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Tesla Model Y and Model 3 With LFP Battery After 43,000 Miles

Do Tesla batteries degrade at different rates for a Model Y as opposed to a Model 3 RWD with LFP batteries? One owner shares his experience.

Tesla Model Y and Model 3 With LFP Battery After 43,000 Miles

We have a comparison video of a 2021 Model 3 with LFP batteries being compared to the battery of the Tesla Model Y long range. There will be a comparison of battery degradation. Let's see which battery degrades more.

After 17,728 miles, the standard range Model 3 with LFP batteries was at 96.9% of its original capacity, which is a 3.1% degradation. This dip generally goes to about 10% and then levels off. This leaves a little less kWh the car can use and gives it a range of 245 miles.

The Model Y, Model S, and Model X do not have LFP batteries. The RWD Model 3, which I own, has LFP batteries. The 2022 version has 272 miles with the tires I have. I've already charged it a few times to 100%.

The 2020 Model Y has 43,400 miles on it and the battery health is 86.2%, losing 13.8% of the battery for the car. The original capacity of the battery was 77.3 kWh and it is now 66.7 kWh. This is a below average battery degradation for the Tesla fleet.

Which Battery Degrades More

It looks like the Model Y is on pace to degrade more than the 2021 Model 3 RWD with LFP batteries. The biggest thing to note is that the LFP battery can be charged to 100%. This gives it an effective range comparable to a longe range Model 3 at 80% charge.

There were other uses of Tesla vehicles who shared their experience in the comment. One was a 2021 Model Y long range with 49,000 miles and the battery degraded only 9.3%. This person mostly charged at super chargers.

Tesla has a warranty on the batteries of its cars, a four-year, 50,000 mile warranty and an eight years, 100,000 mile warranty. If the battery degrades more than 30% after 8 years, you can get it replaced for free, I believe.

I look at it this way. If I drive my Model 3 for 10 years, by that time, new batteries will be so much better and hopefully cheaper, that I can just go get a new battery pack that has a lot more range.

What do you think of this battery performance test? Will batteries be a lot cheaper and better in 5 years? What about 10 years?

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Jeremy Johnson is a Tesla investor and supporter. He first invested in Tesla in 2017 after years of following Elon Musk and admiring his work ethic and intelligence. Since then, he's become a Tesla bull, covering anything about Tesla he can find, while also dabbling in other electric vehicle companies. Jeremy covers Tesla developments at Torque News. You can follow him on Twitter or LinkedIn to stay in touch and follow his Tesla news coverage on Torque News.

Image Credit, Gjeebs, Screenshot


Shane (not verified)    August 26, 2022 - 8:47PM

The batteries will be better, but I doubt they will be able to swap in the new batteries to your model easily. Problem is the new battery packs are built as structural packs and yours likely isn't plug and play with those packs. Could be wrong, but increasing range for cheap seems unlikely.

Ted Hu (not verified)    September 23, 2022 - 2:58AM

They degrade and usually hover around 80% for NMC and higher for LFP. Battery warranty for 3 & Y is until 8yr/120,000 mi, longest of any car cos.

Richard Brunt (not verified)    October 2, 2022 - 10:53AM

It is tricky to measure battery degradation. How did you do it? Because if you’re just looking at a little battery symbol on your screen and dividing the number of miles by the battery percent, you are way way off. Tesla will confirm this. This is a very very crude estimation tool. To be accurate the battery calibration would have to be perfect. And the battery calibration is nowhere near perfect. You will see in Youtube range tests by Bjorn Nyland and iothers - the accurate way is to drive your car from 100% to close to zero, and determine the number of kilowatt hours used by the battery pack. This is accurate. In these videos, the degradation determined is far different from what the screen shows. Basically that little battery symbol on your screen is useless. A good way to estimate degradation without driving the car all day from 100% down to zero is to get the Teslafi app, and look at kilowatt hours used for a long journey. The longer the better. Divide this number by the battery percentage used. That is your full remaining battery capacity in kwh. Compare that to the capacity when new(after deducting the buffer of about 3kwh) and that is your degradation. It’s OK to stop a few times during this journey, Teslafi will break it down. Then you just have to add the numbers up. My car for example, a 2020 SR plus, shows almost 10% degradation on the screen using the crude method, and about 3% degradation if I actually determine how many kilowatt hours are remaining in the battery using the aforementioned methods. It would be very interesting to see your comparison of the two cars after you ran the test this way. I suspect the degradation on your model Y is far less than you think.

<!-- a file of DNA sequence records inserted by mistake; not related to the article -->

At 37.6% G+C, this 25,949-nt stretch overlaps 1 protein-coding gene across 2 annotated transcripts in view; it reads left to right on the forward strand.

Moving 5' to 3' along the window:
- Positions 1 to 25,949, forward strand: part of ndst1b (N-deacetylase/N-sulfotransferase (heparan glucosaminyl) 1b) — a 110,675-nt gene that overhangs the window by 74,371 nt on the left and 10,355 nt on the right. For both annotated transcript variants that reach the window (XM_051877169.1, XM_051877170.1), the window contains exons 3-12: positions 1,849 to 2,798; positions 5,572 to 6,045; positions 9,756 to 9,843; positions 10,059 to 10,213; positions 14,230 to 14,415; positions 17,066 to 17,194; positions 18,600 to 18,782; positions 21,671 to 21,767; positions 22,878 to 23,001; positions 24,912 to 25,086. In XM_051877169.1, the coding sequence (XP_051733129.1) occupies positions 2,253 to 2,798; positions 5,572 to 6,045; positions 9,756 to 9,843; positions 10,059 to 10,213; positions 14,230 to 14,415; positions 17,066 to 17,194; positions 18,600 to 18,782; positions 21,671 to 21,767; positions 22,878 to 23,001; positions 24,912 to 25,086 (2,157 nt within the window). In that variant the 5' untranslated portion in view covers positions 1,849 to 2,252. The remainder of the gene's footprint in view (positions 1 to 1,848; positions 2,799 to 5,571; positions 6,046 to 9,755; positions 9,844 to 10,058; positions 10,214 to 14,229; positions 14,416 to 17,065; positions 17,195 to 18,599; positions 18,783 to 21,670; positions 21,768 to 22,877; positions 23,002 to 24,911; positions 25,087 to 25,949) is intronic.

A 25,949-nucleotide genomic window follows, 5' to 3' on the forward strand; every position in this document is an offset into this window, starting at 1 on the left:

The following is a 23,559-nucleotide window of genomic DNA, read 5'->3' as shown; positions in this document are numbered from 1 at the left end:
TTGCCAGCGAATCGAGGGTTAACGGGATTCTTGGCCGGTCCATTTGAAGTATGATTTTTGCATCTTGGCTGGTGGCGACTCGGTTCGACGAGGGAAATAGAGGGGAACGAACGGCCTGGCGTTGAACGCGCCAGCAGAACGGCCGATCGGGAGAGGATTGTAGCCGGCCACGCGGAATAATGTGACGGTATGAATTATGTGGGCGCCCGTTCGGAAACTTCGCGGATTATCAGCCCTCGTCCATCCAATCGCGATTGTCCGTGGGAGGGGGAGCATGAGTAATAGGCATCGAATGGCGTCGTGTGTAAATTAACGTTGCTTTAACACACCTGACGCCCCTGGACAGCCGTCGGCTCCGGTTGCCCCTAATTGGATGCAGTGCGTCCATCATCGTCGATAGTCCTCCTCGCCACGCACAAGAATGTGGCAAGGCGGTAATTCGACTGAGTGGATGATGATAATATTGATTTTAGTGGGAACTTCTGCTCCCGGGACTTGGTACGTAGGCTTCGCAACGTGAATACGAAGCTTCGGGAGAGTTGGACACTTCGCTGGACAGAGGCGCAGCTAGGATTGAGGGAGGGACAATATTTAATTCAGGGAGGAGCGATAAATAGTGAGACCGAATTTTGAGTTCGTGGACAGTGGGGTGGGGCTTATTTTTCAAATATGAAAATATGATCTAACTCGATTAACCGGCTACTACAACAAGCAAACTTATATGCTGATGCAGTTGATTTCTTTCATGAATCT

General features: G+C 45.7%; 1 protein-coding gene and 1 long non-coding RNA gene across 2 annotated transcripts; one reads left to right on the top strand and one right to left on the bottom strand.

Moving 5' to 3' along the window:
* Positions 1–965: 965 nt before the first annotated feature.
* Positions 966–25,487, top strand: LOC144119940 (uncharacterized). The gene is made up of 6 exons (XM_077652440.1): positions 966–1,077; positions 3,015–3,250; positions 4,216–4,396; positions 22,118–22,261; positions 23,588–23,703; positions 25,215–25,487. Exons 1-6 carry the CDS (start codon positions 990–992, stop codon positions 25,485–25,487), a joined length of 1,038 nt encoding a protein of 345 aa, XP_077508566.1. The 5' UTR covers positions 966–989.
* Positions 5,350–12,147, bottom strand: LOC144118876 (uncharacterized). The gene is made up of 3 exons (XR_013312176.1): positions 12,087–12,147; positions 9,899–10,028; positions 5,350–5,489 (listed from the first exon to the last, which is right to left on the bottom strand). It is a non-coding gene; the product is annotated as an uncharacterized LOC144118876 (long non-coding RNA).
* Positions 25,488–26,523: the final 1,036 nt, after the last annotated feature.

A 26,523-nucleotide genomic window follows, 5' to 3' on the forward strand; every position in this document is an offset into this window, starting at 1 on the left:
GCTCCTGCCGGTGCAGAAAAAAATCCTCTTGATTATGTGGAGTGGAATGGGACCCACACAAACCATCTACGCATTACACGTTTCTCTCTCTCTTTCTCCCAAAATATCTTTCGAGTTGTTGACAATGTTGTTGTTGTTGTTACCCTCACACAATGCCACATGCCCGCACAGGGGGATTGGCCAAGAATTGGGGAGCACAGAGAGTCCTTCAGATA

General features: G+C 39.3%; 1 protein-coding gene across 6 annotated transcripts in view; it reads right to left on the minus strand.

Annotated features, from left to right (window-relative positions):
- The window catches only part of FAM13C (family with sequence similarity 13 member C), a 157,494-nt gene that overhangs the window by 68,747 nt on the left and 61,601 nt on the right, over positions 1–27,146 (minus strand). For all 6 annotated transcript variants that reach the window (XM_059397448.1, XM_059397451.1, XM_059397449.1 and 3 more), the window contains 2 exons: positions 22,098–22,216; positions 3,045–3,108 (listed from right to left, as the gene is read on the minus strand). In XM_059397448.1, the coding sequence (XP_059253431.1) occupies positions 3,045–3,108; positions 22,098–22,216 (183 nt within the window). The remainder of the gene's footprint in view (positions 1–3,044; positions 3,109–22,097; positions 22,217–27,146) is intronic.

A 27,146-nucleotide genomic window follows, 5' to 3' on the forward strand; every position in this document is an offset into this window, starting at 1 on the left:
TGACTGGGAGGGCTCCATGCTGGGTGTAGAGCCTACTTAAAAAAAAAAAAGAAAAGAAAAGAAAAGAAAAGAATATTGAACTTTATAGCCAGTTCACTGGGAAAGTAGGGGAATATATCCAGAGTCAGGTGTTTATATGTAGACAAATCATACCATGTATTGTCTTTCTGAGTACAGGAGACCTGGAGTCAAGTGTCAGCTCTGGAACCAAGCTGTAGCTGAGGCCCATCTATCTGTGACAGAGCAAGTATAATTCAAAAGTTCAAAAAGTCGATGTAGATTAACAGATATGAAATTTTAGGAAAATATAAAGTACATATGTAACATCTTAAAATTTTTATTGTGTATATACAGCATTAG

Flock (not verified)    October 19, 2022 - 8:28PM

Hi I picked up my Model 3 rear drive lfp May 11 2022 . It now has close to 18000km.
(11000)mi. range has gone from 438 to 432km. (272 to 268)mi. The drop came in the first 11000km(6800)mi and has remained at 432 ever since.It will be interesting to see how fast the next drop in range will come.

DH (not verified)    February 6, 2023 - 1:01PM

If you got the performance tires that slight initial dip is the recalibration that occurs due to the slight decrease in efficiency with those tires

DH (not verified)    February 6, 2023 - 1:01PM

If you got the performance tires that slight initial dip is the recalibration that occurs due to the slight decrease in efficiency with those tires